But Labour has dismissed the coalition’s claim it is increasing spending over the life of the Parliament, arguing it represents a fall after inflation.

Storms that hit the South West this year also raised questions over whether money is available to protect sparsely-populated rural areas.

Environment Agency chairman Lord Smith admitted rivers serving the Somerset Levels were not dredged a year before the deluge as it did not meet the Government’s value-for-money criteria.

Ms Eagle said: “The recent floods were a tragedy for many local communities in South West having felt the full brunt of the Government’s ill-conceived decision to cut flood defence funding in 2010. As a result the Government has attempted to plug this funding gap through its partnership funding programme, which uses other sources of funding to supplement money from government. However recent evidence from the Department suggests that this programme has been a disaster for communities.

“Having failed to attract enough investment from private sources the Government has been forced to rely on cash-strapped councils, piling more pressure on struggling local authorities. On top on this there is no evidence that Government’s programme is targeting resources towards our most deprived communities, who are disproportionately affected by high levels of flood risk.”

Councillor Stuart Hughes, Devon County Council cabinet member for flood prevention, said the council has not been successful in securing funding through the “partnership” model.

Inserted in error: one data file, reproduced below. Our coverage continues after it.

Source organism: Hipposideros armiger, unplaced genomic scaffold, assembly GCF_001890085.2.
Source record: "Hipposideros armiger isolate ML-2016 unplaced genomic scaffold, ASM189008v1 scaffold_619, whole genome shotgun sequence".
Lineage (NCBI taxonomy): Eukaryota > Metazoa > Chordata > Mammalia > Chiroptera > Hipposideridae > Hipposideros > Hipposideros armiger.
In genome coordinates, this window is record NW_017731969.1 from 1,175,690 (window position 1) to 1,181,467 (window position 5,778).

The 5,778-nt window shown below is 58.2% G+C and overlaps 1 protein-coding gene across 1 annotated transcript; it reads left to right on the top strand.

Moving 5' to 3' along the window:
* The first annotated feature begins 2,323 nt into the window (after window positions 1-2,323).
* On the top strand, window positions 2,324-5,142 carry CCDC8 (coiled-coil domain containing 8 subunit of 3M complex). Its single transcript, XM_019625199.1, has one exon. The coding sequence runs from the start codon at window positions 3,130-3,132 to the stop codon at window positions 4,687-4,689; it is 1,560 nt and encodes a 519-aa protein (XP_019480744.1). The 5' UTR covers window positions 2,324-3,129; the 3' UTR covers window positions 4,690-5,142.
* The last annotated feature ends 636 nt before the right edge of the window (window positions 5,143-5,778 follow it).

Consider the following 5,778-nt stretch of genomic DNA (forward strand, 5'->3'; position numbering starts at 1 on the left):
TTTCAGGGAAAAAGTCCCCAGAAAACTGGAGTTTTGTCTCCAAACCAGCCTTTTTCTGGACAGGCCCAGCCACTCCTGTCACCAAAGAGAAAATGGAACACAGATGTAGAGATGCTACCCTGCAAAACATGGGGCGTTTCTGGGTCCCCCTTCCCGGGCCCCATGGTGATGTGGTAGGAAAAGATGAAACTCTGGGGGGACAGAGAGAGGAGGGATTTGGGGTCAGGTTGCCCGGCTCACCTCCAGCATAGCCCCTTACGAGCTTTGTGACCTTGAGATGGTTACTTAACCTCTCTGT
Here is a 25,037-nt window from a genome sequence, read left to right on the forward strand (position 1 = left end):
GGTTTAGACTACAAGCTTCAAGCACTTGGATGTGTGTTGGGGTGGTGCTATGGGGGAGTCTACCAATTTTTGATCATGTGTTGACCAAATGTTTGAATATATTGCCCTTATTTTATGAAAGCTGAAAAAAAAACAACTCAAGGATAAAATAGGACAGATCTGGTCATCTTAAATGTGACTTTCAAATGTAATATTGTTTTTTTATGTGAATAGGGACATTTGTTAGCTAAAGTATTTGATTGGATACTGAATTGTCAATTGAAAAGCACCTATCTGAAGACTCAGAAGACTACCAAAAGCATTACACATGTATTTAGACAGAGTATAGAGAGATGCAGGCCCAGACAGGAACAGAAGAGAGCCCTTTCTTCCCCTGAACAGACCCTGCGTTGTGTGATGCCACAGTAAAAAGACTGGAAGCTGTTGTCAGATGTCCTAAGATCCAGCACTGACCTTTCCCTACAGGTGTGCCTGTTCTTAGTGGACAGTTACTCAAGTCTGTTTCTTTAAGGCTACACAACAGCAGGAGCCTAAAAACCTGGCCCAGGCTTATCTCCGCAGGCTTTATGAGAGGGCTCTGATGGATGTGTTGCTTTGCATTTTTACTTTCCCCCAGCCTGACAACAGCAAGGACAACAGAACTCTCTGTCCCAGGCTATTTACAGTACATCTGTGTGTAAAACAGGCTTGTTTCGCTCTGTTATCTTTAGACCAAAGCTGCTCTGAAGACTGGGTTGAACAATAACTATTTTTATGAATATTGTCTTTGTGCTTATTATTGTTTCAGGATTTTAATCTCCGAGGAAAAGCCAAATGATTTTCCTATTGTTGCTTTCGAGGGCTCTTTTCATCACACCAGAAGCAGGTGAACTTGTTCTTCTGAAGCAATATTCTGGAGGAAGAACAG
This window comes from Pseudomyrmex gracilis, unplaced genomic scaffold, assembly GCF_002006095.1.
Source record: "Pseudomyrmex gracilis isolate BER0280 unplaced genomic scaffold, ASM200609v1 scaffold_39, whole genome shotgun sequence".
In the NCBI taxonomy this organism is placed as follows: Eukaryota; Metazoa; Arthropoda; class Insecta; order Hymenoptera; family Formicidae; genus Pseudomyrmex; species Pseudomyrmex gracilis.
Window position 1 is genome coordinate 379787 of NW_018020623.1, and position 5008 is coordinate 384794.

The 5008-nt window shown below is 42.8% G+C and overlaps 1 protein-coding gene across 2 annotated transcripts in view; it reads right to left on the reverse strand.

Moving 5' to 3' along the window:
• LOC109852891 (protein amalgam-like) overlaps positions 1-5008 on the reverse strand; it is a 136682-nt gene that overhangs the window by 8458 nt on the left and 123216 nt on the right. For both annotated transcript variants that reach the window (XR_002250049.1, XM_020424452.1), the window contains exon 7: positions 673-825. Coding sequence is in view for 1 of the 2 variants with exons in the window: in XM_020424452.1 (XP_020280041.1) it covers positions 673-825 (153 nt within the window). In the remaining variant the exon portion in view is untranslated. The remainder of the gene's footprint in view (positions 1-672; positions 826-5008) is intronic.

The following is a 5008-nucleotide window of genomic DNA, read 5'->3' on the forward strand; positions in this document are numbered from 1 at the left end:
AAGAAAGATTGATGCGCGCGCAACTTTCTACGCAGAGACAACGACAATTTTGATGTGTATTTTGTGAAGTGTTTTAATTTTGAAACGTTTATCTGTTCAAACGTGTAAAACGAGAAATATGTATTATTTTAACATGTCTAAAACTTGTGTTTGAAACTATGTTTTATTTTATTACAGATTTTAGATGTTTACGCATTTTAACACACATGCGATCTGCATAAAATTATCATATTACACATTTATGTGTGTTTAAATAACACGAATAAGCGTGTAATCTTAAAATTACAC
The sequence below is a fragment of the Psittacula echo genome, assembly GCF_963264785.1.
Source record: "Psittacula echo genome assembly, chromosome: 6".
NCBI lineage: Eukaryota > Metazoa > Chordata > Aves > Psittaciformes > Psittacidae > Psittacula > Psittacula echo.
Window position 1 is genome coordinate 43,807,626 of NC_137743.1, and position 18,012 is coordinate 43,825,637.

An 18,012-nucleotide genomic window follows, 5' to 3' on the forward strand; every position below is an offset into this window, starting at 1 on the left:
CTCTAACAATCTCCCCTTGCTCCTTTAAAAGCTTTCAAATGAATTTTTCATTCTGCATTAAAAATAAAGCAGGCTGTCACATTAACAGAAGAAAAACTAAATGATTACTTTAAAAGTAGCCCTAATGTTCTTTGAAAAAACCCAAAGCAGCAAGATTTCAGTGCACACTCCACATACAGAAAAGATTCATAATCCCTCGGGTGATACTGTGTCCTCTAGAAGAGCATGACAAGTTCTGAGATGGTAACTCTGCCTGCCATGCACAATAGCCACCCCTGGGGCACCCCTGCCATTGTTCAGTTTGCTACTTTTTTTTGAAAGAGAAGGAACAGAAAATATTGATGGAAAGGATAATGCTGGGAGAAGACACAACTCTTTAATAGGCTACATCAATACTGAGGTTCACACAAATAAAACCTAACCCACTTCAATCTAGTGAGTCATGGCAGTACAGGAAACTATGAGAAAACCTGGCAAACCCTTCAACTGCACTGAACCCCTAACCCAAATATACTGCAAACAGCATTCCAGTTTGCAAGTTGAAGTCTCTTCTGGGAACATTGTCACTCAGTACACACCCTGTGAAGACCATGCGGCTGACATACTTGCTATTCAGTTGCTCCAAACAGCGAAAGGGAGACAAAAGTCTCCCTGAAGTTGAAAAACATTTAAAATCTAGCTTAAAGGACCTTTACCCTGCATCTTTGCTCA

He said: “We have submitted further bids for more than £2.5 million to be considered for the next six year programme. We reported to Defra during the consultation process that there is a difficulty in obtaining funding for rural communities where there are low numbers of properties and little opportunity for large-scale contributions. This is a real issue for Devon which we feel needs to be addressed.”

The report indicates that 75% of funding is coming from councils. It adds “there is no clear evidence” the model has led to a “shift in resources towards deprived communities than was previously the case”.

Defra defended the partnership model, saying in four years 8,700 householders in the 20% most deprived areas had been protected and that 25% more schemes have gone ahead.

A spokesman said: “By changing the way we fund flood defences we have been able to protect more people and properties than ever before. Investing in flood defences is a good investment for local authorities – the benefits far outweigh the costs.”

Flood scheme "a disaster" for South West communities says Maria Eagle | Western Morning News

Meanwhile, South West Water is continuing its strong performance:
South West Water sees profits soar | Exeter Express and Echo